Browse Definitions :
Definition

decoupled architecture

1.  In general, a decoupled architecture is a framework for complex work that allows components to remain completely autonomous and unaware of each other. Cloud computing is sometimes said to have a decoupled architecture because the cloud provider manages the physical infrastructure, but not the applications or data hosted on it.

2.  In computing, the term decoupled architecture describes a processor in a computer program that uses a buffer to separate the fetch and decode stages from the execution stage. A decoupled architecture allows each component to perform its tasks independently of the others, while also enabling structural variations between source and target.

The buffer in a decoupled architecture separates the program’s memory access and execute functions. The buffer takes advantage of the parallelism between the two to achieve high-performance while preventing the processor from “seeing” any memory latency.

In theory, a larger buffer can increase throughput. However, larger buffers generate more heat and use more space. Plus, the entire buffer may need to be flushed if the processor has a branch misprediction, thereby wasting clock cycles and reducing the effectiveness of the decoupled architecture. For these reasons, processors generally use a multi-threaded design.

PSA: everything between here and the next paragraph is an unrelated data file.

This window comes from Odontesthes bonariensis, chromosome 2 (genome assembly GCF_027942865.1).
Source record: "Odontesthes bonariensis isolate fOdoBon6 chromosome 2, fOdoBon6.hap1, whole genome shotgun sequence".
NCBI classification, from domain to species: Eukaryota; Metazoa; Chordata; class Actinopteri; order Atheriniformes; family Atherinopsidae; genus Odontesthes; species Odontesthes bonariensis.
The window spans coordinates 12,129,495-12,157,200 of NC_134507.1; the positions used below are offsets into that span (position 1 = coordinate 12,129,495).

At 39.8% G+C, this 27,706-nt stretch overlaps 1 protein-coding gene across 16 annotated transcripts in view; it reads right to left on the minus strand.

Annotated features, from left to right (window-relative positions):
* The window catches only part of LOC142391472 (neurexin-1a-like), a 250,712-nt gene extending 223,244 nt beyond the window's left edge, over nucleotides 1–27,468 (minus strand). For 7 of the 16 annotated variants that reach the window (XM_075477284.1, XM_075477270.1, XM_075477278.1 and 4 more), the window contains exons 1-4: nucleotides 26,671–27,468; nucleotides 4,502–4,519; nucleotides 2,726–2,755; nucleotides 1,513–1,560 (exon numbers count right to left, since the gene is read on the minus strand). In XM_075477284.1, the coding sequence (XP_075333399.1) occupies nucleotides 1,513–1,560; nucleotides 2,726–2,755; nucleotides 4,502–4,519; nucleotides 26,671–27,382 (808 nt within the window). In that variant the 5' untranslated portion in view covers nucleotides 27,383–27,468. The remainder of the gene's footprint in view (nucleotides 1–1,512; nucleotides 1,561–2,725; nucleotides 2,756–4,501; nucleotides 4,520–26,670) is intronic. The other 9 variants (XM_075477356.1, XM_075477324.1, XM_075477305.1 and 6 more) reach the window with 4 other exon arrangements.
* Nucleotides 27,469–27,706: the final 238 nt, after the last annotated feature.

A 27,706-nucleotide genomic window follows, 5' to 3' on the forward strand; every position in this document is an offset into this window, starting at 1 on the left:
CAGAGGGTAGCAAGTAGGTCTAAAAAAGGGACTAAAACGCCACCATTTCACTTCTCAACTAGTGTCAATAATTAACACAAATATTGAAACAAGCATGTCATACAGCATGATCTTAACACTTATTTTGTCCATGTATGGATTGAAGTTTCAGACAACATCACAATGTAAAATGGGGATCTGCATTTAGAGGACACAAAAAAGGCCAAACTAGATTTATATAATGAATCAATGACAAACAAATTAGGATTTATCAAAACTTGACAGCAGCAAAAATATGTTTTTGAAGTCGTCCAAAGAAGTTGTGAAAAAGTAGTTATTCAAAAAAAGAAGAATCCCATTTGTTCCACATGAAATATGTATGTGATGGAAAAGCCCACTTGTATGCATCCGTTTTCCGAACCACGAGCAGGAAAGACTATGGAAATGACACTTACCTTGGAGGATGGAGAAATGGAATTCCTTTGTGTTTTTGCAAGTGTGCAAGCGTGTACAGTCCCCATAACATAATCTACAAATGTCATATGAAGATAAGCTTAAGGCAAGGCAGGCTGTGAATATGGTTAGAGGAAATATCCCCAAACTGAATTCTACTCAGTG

Decoupled architectures are typically used in very long instruction word (VLIW) architectures. Because decoupled architectures are not good at handling control intensive code, such as that used as nested branches in operating system kernels, they are not used in general purpose computing.

See also: coupling, loose coupling, Multithreading, thread safe

This was last updated in March 2011
SearchCompliance
  • OPSEC (operations security)

    OPSEC (operations security) is a security and risk management process and strategy that classifies information, then determines ...

  • smart contract

    A smart contract is a decentralized application that executes business logic in response to events.

  • compliance risk

    Compliance risk is an organization's potential exposure to legal penalties, financial forfeiture and material loss, resulting ...

SearchSecurity
  • Secure Shell (SSH)

    SSH, also known as Secure Shell or Secure Socket Shell, is a network protocol that gives users, particularly system ...

  • NIST Cybersecurity Framework

    The NIST Cybersecurity Framework (NIST CSF) is a policy framework surrounding IT infrastructure security.

  • Advanced Encryption Standard (AES)

    The Advanced Encryption Standard (AES) is a symmetric block cipher chosen by the U.S. government to protect classified ...

SearchHealthIT
SearchDisasterRecovery
  • What is risk mitigation?

    Risk mitigation is a strategy to prepare for and lessen the effects of threats faced by a business.

  • change control

    Change control is a systematic approach to managing all changes made to a product or system.

  • disaster recovery (DR)

    Disaster recovery (DR) is an organization's ability to respond to and recover from an event that affects business operations.

SearchStorage
  • secondary storage

    Secondary storage is persistent storage for noncritical data that doesn't need to be accessed as frequently as data in primary ...

  • optical storage

    Optical storage is any storage type in which data is written and read with a laser.

  • JBOD (just a bunch of disks)

    JBOD, which stands for 'just a bunch of disks,' is a type of multilevel configuration for disks.

Close